The second challenge that arose was associated with analysing the data coming out of my coding of international adjudicative decisions. Applying the same methodology to analyse all of the decisions allowed me to identify deference in individual cases and also draw out trends in approaches to deference over time and in the cases of different international courts and tribunals. In the book, I connect the empirical data to a conceptual theory about deference by grouping all of the approaches to deference that I identified into seven ‘modes’ of deference. These modes reflect relationships between international adjudicators and domestic decision-makers of submission, deferral, abstention, restraint, reference, respect and control/dismissal. I show that underlying these seven modes of deference are distinct structures of authority. International adjudicators select between the seven modes of deference depending upon whether they view decision-making authority as conclusive, suspensive or concurrent. Adjudicators adopting a conclusive view of decision-making authority favour categorical approaches to deference: one actor’s decision controls the outcome of another actor’s decision‑making process. Suspensive authority, by contrast, precludes the exercise of one actor’s authority in favour of another, either for a limited period of time or in respect of particular topics. Concurrent authority arises where two decision‑makers work in tandem, their decision-making processes being viewed as complementary rather than incompatible or exclusive. This supports the identification of the systemic function of deference, with deference emerging through the analysis as a key tool used by international courts and tribunals to regulate the interface between the domestic and international legal orders.
One key surprise was how often international courts and tribunals consider whether to defer to domestic decisions in international adjudication, with some form of deference being applied by some courts in almost 50 per cent of their decisions. Looking at the data systemically revealed another surprising finding: that different international courts and tribunals at different times have exhibited diverse deference profiles, all reflecting distinct ways of analysing and structuring the domestic/international interface.
3. Your book examines the shifting nature and structure of adjudication under international law and its relationship to domestic decision making authority. What factors have led deference to become such a hotly contested field in international adjudication? What forces are driving these changes?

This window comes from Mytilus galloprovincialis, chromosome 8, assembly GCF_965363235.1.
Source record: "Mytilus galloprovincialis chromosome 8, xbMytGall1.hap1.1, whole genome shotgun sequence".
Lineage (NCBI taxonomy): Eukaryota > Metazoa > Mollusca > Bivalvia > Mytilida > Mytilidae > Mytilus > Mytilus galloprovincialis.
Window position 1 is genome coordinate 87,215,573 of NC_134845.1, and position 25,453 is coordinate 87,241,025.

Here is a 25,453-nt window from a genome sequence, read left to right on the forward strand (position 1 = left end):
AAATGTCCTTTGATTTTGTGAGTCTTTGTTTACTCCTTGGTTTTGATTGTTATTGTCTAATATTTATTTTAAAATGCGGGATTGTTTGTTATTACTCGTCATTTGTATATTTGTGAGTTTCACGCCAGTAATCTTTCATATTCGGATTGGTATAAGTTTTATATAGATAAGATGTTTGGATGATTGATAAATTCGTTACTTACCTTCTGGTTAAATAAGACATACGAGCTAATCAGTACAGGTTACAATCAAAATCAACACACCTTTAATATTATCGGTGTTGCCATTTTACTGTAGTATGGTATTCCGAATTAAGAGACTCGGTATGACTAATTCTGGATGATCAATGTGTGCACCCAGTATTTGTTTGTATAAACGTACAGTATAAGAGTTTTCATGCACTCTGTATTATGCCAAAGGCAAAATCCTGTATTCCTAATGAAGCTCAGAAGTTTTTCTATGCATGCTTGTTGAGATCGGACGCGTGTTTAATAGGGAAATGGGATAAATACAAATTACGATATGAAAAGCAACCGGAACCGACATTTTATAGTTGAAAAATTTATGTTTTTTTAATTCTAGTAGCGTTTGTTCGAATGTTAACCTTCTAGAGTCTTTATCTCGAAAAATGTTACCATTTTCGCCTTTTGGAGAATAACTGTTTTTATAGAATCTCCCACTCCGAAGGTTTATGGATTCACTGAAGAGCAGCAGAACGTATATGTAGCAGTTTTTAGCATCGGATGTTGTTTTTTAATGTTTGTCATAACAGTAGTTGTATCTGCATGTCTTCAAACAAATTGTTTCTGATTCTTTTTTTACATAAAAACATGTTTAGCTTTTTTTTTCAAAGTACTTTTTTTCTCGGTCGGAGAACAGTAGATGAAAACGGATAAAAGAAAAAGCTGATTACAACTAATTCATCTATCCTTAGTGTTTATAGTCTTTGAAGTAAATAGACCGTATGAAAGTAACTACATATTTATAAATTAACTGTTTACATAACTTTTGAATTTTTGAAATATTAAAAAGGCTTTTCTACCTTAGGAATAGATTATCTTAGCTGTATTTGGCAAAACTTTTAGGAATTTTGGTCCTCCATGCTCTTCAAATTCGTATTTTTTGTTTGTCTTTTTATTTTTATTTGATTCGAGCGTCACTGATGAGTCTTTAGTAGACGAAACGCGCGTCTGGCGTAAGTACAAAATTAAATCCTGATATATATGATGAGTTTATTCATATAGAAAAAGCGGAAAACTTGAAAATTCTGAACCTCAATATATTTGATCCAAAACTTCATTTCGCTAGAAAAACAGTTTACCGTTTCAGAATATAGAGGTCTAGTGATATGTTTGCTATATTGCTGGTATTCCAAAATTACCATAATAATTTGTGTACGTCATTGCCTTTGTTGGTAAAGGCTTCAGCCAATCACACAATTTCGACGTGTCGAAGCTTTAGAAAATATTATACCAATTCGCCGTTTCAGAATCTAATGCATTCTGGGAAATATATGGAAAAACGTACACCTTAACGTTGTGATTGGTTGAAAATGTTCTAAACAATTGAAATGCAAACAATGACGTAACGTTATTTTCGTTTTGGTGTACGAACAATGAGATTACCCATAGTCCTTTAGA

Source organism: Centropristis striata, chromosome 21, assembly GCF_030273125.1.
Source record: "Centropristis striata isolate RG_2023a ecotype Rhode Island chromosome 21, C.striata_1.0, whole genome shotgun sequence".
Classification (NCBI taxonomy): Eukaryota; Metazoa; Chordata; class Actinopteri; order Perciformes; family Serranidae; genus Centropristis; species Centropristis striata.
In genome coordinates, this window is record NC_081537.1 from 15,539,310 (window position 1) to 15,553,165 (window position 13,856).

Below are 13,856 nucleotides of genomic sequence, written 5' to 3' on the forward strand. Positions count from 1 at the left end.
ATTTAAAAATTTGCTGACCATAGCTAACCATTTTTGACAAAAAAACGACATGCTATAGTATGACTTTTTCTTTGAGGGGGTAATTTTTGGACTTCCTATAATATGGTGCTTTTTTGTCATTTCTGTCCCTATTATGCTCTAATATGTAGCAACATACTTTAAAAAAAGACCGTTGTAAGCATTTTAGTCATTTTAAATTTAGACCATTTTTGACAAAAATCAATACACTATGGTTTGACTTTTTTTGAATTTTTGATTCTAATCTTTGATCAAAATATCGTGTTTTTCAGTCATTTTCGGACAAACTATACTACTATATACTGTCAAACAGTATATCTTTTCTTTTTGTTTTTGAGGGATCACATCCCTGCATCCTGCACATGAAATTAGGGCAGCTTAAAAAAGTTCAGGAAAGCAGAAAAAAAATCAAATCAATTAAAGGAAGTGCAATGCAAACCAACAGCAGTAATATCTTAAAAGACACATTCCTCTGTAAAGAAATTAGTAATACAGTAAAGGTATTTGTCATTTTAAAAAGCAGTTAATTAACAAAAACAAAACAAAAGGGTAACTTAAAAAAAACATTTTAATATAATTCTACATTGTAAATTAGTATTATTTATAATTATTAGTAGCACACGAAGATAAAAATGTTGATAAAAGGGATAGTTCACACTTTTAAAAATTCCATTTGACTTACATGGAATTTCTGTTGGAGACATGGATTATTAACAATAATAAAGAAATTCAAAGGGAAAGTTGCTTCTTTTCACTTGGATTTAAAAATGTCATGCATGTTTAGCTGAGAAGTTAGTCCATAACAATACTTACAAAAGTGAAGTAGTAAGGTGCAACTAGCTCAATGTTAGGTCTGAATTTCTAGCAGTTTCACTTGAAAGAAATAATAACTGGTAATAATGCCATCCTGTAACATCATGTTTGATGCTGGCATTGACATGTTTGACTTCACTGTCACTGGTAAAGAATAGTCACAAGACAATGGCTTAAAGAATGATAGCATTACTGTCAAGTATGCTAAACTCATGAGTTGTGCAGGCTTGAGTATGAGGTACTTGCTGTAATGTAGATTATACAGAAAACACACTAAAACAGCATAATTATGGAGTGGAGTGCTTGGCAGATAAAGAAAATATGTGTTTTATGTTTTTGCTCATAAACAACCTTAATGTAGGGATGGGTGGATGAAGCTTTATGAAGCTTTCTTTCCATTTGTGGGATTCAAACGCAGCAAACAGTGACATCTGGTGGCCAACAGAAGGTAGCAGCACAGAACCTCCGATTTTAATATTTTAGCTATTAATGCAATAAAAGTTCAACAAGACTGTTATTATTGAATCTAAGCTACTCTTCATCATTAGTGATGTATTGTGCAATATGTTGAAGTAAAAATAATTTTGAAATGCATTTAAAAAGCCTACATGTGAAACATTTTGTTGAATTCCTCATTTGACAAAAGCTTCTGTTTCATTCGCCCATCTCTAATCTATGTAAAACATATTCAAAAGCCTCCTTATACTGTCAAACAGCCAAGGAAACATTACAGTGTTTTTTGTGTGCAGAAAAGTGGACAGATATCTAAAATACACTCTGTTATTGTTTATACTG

Deference mediates conflicting claims to decision-making authority from domestic government officials on the one hand and international courts and tribunals on the other. It provides a means for international courts and tribunals to determine if – and how – domestic decisions on certain topics will be given some relevance to their own decisions on those topics. As such, ostensibly technical debates about deference reflect more fundamental debates about the appropriate balance of decision-making authority between international and domestic actors.
This explains why many scholars argue in favour of, or against, specific approaches to deference. However, as international law evolves, so too do perceptions of the proper relationship between domestic decision-makers and international adjudicators. Deference provides a lever by which this relationship can be set and modified over time. Approaches to deference depend heavily upon how international courts and tribunals conceive of their role, legitimacy and expertise relative to that of domestic actors. This indicates that deference is likely to differ depending on a range of factors, including historical context, geographical factors, the background and skills of adjudicators, and the claim structure and caseload of international courts. Deference can only achieve its function if it remains malleable enough to balance and adjust these factors as they arise in individual cases. So, the book illustrates the value of examining deference conceptually and systemically for what it reveals about international adjudication and the international/domestic interface, rather than focussing on attempting to ‘fix’ or direct approaches to deference once and for all.
4. Does this book build on any of your previous research?
The book builds on, and benefits from, my experience of advising States and investors in international proceedings. The issues addressed in the book arise increasingly in international adjudication, reflecting that international law has expanded in recent years to cover a diverse array of subjects, prompting qualitatively different and quantitatively increased opportunities for overlap and interaction between domestic and international decision-making. I have also examined these interactions in much of my academic work, including a number of works focussing on deference specifically (including two pieces in the ICSID Review – Foreign Investment Law Journal, and a chapter in an edited collection with Oxford University Press). I was also invited to contribute the entry on ‘deference’ to the Max Planck Encyclopaedia of International Procedural Law, which builds on the conceptual approach to analysing deference that I set out in the book but also extends this to relations between international courts/tribunals themselves.